40th Smoky Mountain Folk Festival showcases authentic mountain music and dancing

Mountain music, dancing and tradition will be on display on the shores of beautiful Lake Junaluska as the Smoky Mountain Folk Festival, now in its 40th year, celebrates the culture and heritage of Western North Carolina.

As in years past, spectators will be treated to performances by more than 200 mountain dancers and musicians at the 2,000-seat historic Stuart Auditorium on the grounds of Lake Junaluska. Each night will feature open tent shows on the lawn beginning at 5 p.m. with main stage performances at 6:30 p.m. The entertainment will continue well into the night with the last performances ending some time after 11 p.m.

The festival is one of the longest running and most authentic folk festivals in the South, and offers spectators the chance to experience a wide variety of the region’s best traditional performers. Scores of the region’s finest fiddlers, banjo players, string bands, ballad singers, buck dancers and square dancers will be in attendance. Visitors will also be treated to the unique regional sounds of the dulcimer, harmonica, Native American flute, bagpipes and spoons, even a bowed carpenter’s saw.

While the festival is sure to entertain the thousands of people who attend, it also serves as a venue to preserve the mountains’ legacy of traditional music and inspire a new generation of artists as they swap tunes and licks, song and stories, under the open tents on the lakeshore.

“Our Appalachian identity with its music, stories, song and dance is something we can be proud of and must share with others to keep it alive. It is an identity that enriches all who experience it,” said festival director Joe Sam Queen.

The Smoky Mountain Folk Festival had its beginnings as a collaboration between Queen and a master fiddler named Earnest Hodges. Queen’s grandfather had passed away shortly before and Queen and his family sought to celebrate the music and dancing his grandfather had loved so much.

“My grandfather Sam Queen made mountain music and dancing such a big part of this community’s life, we wanted to carry on this family tradition and share it with the community just as he had done,” said Queen.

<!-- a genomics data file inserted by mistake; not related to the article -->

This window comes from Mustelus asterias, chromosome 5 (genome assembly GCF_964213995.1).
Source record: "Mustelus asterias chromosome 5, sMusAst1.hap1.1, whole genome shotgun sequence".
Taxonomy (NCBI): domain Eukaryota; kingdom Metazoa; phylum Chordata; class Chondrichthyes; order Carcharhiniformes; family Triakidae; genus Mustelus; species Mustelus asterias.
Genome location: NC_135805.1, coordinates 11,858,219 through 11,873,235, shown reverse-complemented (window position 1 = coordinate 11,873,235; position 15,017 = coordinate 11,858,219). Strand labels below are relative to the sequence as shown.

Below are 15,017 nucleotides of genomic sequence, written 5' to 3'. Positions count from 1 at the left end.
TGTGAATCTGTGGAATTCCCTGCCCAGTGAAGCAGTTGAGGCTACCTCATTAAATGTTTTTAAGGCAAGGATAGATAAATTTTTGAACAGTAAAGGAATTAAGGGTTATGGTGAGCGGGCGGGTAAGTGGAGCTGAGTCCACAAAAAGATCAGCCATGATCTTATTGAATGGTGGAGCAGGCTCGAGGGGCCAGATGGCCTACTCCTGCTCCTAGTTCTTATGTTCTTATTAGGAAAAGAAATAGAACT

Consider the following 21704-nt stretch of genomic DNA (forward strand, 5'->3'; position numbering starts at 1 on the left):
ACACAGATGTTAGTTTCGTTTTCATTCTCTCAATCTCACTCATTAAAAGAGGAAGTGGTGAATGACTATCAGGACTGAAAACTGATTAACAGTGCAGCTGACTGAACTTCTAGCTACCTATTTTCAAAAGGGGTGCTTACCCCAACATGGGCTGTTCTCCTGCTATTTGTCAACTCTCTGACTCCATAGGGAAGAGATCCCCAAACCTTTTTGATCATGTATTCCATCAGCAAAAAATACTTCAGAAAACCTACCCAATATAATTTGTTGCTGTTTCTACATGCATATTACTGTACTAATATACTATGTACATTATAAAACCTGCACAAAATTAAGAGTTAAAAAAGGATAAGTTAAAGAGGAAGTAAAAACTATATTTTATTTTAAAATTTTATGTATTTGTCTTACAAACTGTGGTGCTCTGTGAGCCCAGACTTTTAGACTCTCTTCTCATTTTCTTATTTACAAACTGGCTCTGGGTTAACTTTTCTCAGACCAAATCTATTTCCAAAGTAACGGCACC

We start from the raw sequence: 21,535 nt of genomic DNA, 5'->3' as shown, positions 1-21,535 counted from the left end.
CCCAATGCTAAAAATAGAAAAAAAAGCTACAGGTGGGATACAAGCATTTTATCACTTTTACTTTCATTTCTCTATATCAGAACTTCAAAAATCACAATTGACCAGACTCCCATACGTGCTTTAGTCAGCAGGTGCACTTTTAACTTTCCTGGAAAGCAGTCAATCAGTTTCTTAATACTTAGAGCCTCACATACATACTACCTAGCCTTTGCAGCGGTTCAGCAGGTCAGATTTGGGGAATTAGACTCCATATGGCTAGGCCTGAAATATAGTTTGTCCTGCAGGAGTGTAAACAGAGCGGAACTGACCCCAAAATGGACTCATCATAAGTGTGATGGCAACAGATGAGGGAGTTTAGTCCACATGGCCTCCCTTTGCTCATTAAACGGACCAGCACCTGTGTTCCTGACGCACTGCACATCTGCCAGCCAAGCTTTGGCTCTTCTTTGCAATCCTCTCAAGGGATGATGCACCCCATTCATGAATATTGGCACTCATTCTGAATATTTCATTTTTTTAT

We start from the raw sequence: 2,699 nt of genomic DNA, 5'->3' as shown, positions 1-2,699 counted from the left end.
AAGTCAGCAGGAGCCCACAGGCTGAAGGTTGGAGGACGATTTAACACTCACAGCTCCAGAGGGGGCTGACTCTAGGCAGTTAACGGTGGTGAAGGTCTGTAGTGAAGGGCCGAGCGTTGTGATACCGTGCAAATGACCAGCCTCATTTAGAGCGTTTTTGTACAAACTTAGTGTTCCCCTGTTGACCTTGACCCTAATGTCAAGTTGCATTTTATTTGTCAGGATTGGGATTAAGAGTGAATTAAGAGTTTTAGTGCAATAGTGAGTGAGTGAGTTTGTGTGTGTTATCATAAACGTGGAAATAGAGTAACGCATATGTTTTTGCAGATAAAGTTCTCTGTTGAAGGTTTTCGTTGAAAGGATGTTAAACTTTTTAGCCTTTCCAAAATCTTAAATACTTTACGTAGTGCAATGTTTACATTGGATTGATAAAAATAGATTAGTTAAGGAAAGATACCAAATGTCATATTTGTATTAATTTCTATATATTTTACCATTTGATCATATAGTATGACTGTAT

Queen and Hodges put together those early festivals in the high school gymnasium of what is now Waynesville Middle School. They worked together to contact and lineup an extensive collection of mountain artists to perform. The festival was a success for the community, attracting hundreds of visitors and locals each night.

Now a tradition with decades of history, the festival has established itself as a family and community gathering with many performers returning each year to see old friends and make new ones. Families return each year with new generations to enjoy what is one of the richest cultural events of the year.

Main show tickets are $12 at the door, $10 in advance, with children under 12 admitted free. Advance tickets can be purchased at the Haywood County Arts Council at 86 North Main Street in Waynesville or at the Administration Building at Lake Junaluska.

And of course, in keeping with tradition, there is always a complimentary slice of cool watermelon available to all who attend.

This Must Be the Place

Reading Room

  • Books that help bridge the political divide
    Books that help bridge the political divide Time for spring-cleaning.  The basement apartment in which I live could use a deep cleaning: dusting, washing, vacuuming. It’s tidy enough — chaos and I were never friends — but stacks of papers need sorting, bookcases beg to see their occupants removed and the shelves…
Go to top